I find this fascinating: When Jesus was asked to illustrate what loving others was all about, he painted a cross-racial picture. He told a surprisingly colorful (and scandalous) story about a marginalized Samaritan who lavishly loved a more privileged Jew.
While both the priest and the scribe walked by the victimized man on the street, it was the Samaritan who stopped and did something different. The difference was the Samaritan had compassion (Luke 10:33). Apparently, it’s the demonstration of compassion—especially across boundaries of difference—that characterizes genuine, Jesus-style love of neighbor.
The Greek verb translated “had compassion” is splanchnizomai—a visceral word from which we derive the word spleen. It refers to our inward body parts: our intestines, heart, core, gut. In the Scriptures, splanchnizomai implies a strong, gut-level connection with suffering along with a commitment to alleviate it. To have compassion is to suffer with. According to Compassion International, “compassion embodies a tangible expression of love for those who are suffering. … Compassion gets involved. When others keep their distance from those who are suffering, compassion prompts us to act on their behalf.”
Martin Luther King Jr. called us to the God-centered dream of becoming a “beloved community”—a colorful community whose members love each other well across all boundaries of difference—race, class, age, ability and beyond. Such a community can only be achieved through the cultivation of colorful compassion, love that is willing to suffer in solidarity with and for those who are not like us.
Many of the divisions of our world today can only be addressed through the demonstration of compassion across boundaries of difference. They can only be addressed as we express willingness to enter into, understand and empathize with the stories of others. As we do, we must listen carefully for suffering and then be willing to demonstrate colorful compassion, to enter in and give sacrificially to address that suffering. Anything less falls short of the love of God.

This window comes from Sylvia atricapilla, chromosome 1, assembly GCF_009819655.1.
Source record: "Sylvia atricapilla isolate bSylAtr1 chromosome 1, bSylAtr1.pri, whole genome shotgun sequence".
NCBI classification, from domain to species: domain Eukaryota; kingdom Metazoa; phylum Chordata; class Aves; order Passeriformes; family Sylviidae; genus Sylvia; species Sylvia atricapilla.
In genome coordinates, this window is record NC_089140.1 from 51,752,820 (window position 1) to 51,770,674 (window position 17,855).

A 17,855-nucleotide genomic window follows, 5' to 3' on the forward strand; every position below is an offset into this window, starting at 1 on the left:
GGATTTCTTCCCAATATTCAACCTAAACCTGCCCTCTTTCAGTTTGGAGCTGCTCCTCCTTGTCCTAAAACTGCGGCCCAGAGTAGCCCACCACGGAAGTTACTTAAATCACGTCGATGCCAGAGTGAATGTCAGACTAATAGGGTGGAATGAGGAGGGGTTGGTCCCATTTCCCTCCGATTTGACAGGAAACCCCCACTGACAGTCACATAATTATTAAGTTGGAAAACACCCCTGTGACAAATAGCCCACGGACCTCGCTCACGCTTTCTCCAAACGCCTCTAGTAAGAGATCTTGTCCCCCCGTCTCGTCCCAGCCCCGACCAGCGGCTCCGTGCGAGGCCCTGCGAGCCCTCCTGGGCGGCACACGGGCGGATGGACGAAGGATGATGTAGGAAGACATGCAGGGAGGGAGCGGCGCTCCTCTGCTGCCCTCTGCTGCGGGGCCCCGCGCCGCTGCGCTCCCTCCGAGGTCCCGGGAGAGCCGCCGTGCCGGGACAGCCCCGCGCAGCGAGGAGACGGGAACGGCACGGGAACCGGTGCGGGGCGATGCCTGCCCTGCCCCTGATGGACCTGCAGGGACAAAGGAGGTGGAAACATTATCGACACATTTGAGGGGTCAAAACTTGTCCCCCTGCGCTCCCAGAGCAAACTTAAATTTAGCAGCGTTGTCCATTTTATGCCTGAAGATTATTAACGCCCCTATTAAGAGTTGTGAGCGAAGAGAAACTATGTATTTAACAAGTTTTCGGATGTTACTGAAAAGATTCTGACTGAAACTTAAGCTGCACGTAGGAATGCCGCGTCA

Did the Samaritan agree with the Jew on everything? Of course not. They were not of the same ethnicity. They were almost certainly not of the same “political party.” Undoubtedly, their team mascots wore different colors. If they had met somewhere else, there would likely be tension between them. But that is precisely the point—true love is willing to suffer—sacrifice even, and perhaps especially—across boundaries of difference.
Disciples are called, of course, to love everyone—those who are like us and those who are not. Yet the blunt fact is that loving those like us is easy. “Even pagans do that” (Matt. 5:47). What Jesus praised as the very paragon of love is colorful compassion across boundaries of difference.
We are not called to comfortable discipleship. We are called to compassionate, colorful discipleship expressed both toward people who are like us and also toward people who are not. We are called to carry the cross like our Savior, entering into the suffering of others and sacrificing on their behalf.
Self-interest is normal and natural, but disciples are called to that which is supernatural. When it comes to the differences that divide us and the misunderstandings that alienate us, disciples are called to cultivate colorful compassion, not merely looking to our own interests but also to the interests of the others (Phil. 2:4). We love because Christ first loved us—and actively lavished upon us colorful compassion without measure.